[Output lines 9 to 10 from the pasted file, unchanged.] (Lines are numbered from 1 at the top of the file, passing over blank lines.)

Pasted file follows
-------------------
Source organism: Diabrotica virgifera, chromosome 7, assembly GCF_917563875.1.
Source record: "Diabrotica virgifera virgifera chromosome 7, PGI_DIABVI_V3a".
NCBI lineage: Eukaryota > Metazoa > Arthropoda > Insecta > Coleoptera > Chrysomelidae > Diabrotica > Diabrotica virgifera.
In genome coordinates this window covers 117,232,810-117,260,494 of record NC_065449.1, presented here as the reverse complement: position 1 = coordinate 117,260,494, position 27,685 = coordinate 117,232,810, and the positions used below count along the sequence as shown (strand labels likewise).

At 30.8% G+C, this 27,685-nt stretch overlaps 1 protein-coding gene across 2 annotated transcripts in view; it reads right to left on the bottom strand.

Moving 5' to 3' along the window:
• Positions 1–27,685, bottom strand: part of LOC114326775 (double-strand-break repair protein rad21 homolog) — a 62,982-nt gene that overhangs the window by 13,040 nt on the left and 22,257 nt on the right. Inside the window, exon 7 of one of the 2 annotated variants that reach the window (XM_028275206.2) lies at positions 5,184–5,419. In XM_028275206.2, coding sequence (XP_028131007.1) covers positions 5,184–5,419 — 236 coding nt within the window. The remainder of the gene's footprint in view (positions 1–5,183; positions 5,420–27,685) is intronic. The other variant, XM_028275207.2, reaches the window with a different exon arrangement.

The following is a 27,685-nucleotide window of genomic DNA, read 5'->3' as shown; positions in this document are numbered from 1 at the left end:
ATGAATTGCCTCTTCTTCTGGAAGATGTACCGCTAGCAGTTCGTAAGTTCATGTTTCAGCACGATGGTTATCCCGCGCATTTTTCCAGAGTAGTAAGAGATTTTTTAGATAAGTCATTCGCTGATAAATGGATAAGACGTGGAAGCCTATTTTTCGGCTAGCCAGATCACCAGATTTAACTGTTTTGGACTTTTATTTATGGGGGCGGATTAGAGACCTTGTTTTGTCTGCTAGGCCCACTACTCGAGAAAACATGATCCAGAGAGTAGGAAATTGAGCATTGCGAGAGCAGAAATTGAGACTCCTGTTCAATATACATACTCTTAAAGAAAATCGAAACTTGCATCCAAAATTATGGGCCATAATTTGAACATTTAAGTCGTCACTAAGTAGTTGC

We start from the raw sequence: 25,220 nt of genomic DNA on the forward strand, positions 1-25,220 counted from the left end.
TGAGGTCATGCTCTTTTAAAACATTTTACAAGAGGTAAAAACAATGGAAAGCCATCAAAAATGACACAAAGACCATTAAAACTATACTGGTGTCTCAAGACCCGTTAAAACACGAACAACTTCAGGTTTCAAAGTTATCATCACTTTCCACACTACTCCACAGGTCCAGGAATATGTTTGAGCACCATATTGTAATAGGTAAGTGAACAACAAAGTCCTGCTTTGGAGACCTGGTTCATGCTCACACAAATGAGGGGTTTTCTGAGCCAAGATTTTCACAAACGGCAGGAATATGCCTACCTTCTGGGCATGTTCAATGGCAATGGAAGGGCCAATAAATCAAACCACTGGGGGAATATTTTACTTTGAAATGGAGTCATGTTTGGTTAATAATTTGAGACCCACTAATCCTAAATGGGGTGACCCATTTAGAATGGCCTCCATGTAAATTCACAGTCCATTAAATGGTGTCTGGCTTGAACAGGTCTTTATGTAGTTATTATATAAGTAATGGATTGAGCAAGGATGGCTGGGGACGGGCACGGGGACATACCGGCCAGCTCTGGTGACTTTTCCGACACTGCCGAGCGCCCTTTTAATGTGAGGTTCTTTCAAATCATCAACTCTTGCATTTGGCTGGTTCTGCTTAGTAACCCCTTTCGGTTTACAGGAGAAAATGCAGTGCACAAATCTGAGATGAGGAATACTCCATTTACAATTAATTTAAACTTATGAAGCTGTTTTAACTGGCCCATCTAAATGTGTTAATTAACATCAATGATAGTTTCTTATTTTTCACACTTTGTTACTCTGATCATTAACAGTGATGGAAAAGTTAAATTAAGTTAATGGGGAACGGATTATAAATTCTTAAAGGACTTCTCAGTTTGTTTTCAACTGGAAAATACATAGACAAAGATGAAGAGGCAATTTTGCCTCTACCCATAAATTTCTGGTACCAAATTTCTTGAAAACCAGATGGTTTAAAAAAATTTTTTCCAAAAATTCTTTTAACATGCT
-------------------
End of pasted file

ATGAATTGCCTCTTCTTCTGGAAGATGTACCGCTAGCAGTTCGTAAGTTCATGTTTCAGCACGATGGTTATCCCGCGCATTTTTCCAGAGTAGTAAGAGATTTTTTAGATAAGTCATTCGCTGATAAATGGATAAGACGTGGAAGCCTATTTTTCGGCTAGCCAGATCACCAGATTTAACTGTTTTGGACTTTTATTTATGGGGGCGGATTAGAGACCTTGTTTTGTCTGCTAGGCCCACTACTCGAGAAAACATGATCCAGAGAGTAGGAAATTGAGCATTGCGAGAGCAGAAATTGAGACTCCTGTTCAATATACATACTCTTAAAGAAAATCGAAACTTGCATCCAAAATTATGGGCCATAATTTGAACATTTAAGTCGTCACTAAGTAGTTGC

We start from the raw sequence: 25,220 nt of genomic DNA on the forward strand, positions 1-25,220 counted from the left end.